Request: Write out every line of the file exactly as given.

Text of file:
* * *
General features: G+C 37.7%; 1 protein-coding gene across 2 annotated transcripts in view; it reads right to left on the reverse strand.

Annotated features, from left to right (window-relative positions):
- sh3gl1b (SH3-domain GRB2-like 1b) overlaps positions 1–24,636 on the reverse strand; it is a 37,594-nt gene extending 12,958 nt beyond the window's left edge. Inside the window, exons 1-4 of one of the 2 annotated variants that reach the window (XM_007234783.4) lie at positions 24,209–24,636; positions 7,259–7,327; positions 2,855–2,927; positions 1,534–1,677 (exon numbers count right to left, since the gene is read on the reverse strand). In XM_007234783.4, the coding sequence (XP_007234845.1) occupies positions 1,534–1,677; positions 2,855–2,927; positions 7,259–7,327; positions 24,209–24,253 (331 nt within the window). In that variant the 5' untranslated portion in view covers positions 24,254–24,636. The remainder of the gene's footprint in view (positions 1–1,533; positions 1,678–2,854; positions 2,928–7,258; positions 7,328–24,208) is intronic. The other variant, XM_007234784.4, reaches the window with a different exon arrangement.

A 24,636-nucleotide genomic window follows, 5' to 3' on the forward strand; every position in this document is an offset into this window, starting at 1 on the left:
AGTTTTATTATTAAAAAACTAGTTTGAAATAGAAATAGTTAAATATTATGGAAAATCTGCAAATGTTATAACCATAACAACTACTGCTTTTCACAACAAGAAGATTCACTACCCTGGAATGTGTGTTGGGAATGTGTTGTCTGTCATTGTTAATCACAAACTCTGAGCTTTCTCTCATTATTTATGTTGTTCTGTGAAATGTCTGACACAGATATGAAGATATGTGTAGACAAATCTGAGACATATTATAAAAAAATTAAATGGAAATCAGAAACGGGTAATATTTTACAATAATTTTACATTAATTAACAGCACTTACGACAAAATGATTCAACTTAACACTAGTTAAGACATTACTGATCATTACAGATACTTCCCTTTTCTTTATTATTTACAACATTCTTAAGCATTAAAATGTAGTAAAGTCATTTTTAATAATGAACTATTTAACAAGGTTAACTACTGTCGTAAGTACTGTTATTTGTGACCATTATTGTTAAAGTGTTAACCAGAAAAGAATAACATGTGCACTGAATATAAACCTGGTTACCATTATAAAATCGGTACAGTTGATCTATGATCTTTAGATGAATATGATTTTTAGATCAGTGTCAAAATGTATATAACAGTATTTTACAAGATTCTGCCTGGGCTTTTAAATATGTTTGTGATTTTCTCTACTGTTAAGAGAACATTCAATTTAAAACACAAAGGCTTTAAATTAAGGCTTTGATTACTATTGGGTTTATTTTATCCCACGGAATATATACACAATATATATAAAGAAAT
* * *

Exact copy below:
General features: G+C 37.7%; 1 protein-coding gene across 2 annotated transcripts in view; it reads right to left on the reverse strand.

Annotated features, from left to right (window-relative positions):
- sh3gl1b (SH3-domain GRB2-like 1b) overlaps positions 1–24,636 on the reverse strand; it is a 37,594-nt gene extending 12,958 nt beyond the window's left edge. Inside the window, exons 1-4 of one of the 2 annotated variants that reach the window (XM_007234783.4) lie at positions 24,209–24,636; positions 7,259–7,327; positions 2,855–2,927; positions 1,534–1,677 (exon numbers count right to left, since the gene is read on the reverse strand). In XM_007234783.4, the coding sequence (XP_007234845.1) occupies positions 1,534–1,677; positions 2,855–2,927; positions 7,259–7,327; positions 24,209–24,253 (331 nt within the window). In that variant the 5' untranslated portion in view covers positions 24,254–24,636. The remainder of the gene's footprint in view (positions 1–1,533; positions 1,678–2,854; positions 2,928–7,258; positions 7,328–24,208) is intronic. The other variant, XM_007234784.4, reaches the window with a different exon arrangement.

A 24,636-nucleotide genomic window follows, 5' to 3' on the forward strand; every position in this document is an offset into this window, starting at 1 on the left:
AGTTTTATTATTAAAAAACTAGTTTGAAATAGAAATAGTTAAATATTATGGAAAATCTGCAAATGTTATAACCATAACAACTACTGCTTTTCACAACAAGAAGATTCACTACCCTGGAATGTGTGTTGGGAATGTGTTGTCTGTCATTGTTAATCACAAACTCTGAGCTTTCTCTCATTATTTATGTTGTTCTGTGAAATGTCTGACACAGATATGAAGATATGTGTAGACAAATCTGAGACATATTATAAAAAAATTAAATGGAAATCAGAAACGGGTAATATTTTACAATAATTTTACATTAATTAACAGCACTTACGACAAAATGATTCAACTTAACACTAGTTAAGACATTACTGATCATTACAGATACTTCCCTTTTCTTTATTATTTACAACATTCTTAAGCATTAAAATGTAGTAAAGTCATTTTTAATAATGAACTATTTAACAAGGTTAACTACTGTCGTAAGTACTGTTATTTGTGACCATTATTGTTAAAGTGTTAACCAGAAAAGAATAACATGTGCACTGAATATAAACCTGGTTACCATTATAAAATCGGTACAGTTGATCTATGATCTTTAGATGAATATGATTTTTAGATCAGTGTCAAAATGTATATAACAGTATTTTACAAGATTCTGCCTGGGCTTTTAAATATGTTTGTGATTTTCTCTACTGTTAAGAGAACATTCAATTTAAAACACAAAGGCTTTAAATTAAGGCTTTGATTACTATTGGGTTTATTTTATCCCACGGAATATATACACAATATATATAAAGAAAT